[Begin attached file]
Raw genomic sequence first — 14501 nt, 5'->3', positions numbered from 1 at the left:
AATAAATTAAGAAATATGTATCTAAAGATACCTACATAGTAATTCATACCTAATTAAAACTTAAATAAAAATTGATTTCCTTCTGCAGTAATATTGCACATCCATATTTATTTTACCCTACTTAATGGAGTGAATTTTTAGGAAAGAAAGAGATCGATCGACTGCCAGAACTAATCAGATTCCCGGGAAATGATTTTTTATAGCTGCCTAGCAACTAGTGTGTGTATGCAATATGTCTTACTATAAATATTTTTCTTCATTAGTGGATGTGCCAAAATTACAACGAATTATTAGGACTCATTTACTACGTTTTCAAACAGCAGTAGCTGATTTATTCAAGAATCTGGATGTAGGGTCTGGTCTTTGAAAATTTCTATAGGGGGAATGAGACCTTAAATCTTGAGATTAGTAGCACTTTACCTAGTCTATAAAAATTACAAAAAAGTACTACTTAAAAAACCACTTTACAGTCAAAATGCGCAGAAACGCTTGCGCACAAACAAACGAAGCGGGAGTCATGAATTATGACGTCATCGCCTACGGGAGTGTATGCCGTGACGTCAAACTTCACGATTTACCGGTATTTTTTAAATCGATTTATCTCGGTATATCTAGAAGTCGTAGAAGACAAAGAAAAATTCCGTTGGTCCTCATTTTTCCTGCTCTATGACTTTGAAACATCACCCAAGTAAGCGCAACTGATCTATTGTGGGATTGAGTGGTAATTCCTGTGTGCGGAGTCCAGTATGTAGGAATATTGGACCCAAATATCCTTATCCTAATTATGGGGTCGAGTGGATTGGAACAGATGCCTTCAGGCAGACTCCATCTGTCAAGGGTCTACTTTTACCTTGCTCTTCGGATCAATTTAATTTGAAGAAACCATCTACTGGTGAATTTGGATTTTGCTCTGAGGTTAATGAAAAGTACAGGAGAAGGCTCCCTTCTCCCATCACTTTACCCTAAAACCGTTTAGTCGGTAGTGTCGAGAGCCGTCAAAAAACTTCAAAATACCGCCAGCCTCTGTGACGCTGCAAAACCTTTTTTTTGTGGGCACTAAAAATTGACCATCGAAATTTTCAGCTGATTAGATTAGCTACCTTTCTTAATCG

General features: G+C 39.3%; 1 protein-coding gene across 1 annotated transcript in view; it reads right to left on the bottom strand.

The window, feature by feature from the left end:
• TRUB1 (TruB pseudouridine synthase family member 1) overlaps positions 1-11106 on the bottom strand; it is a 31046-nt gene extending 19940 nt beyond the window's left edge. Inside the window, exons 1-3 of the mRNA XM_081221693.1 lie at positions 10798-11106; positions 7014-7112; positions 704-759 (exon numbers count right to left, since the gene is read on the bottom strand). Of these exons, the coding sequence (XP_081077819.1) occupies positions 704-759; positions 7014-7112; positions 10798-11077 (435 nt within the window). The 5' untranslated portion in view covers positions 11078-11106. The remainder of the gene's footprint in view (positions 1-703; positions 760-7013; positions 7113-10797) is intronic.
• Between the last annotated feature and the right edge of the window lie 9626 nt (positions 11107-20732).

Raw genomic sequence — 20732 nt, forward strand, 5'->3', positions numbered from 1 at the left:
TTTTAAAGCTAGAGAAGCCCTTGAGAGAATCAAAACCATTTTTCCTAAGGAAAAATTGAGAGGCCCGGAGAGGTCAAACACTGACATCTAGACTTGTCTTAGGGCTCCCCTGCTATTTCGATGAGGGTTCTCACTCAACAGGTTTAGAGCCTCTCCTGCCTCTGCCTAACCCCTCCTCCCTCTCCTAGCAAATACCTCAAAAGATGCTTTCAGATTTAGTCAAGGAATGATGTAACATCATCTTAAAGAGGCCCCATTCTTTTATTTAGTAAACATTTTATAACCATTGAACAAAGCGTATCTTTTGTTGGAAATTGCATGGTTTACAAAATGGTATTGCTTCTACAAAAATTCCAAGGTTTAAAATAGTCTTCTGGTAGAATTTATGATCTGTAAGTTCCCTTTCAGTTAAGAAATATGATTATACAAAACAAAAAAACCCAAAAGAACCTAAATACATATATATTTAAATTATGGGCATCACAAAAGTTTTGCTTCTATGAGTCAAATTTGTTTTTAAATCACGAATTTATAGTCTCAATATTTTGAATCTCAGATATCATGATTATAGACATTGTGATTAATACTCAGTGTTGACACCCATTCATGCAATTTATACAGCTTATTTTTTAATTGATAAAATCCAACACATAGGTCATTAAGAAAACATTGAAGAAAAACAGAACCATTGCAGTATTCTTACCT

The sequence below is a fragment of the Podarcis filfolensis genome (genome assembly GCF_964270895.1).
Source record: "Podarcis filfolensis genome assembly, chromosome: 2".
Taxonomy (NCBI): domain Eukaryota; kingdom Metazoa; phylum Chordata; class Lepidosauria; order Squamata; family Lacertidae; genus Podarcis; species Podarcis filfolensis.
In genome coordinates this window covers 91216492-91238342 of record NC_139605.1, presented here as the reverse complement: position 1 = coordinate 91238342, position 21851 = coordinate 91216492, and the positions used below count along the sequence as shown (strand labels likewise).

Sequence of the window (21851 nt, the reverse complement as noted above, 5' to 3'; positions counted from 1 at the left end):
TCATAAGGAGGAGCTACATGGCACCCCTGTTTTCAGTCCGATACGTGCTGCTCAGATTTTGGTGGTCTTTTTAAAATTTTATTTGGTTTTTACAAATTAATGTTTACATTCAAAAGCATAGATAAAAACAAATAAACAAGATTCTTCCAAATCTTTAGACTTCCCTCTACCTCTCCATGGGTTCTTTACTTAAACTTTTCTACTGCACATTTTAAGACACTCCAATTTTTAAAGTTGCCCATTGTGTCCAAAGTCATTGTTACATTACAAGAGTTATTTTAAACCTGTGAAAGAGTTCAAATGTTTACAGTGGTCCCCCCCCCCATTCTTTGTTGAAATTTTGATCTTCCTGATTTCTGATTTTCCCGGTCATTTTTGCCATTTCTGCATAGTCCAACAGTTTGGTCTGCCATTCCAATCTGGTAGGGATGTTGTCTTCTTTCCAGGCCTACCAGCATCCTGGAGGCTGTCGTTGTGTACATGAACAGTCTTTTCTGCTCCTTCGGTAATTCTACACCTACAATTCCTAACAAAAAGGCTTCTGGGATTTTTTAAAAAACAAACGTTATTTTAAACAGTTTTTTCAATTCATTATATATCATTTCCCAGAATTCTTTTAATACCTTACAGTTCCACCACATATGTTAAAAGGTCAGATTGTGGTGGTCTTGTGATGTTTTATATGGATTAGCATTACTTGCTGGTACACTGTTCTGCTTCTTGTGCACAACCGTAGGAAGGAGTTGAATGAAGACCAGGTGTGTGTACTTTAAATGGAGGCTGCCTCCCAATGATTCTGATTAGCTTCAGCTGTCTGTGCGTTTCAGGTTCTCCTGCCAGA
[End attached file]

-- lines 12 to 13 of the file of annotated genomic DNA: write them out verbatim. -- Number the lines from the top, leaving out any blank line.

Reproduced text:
In genome coordinates this window covers 91216492-91238342 of record NC_139605.1, presented here as the reverse complement: position 1 = coordinate 91238342, position 21851 = coordinate 91216492, and the positions used below count along the sequence as shown (strand labels likewise).

Sequence of the window (21851 nt, the reverse complement as noted above, 5' to 3'; positions counted from 1 at the left end):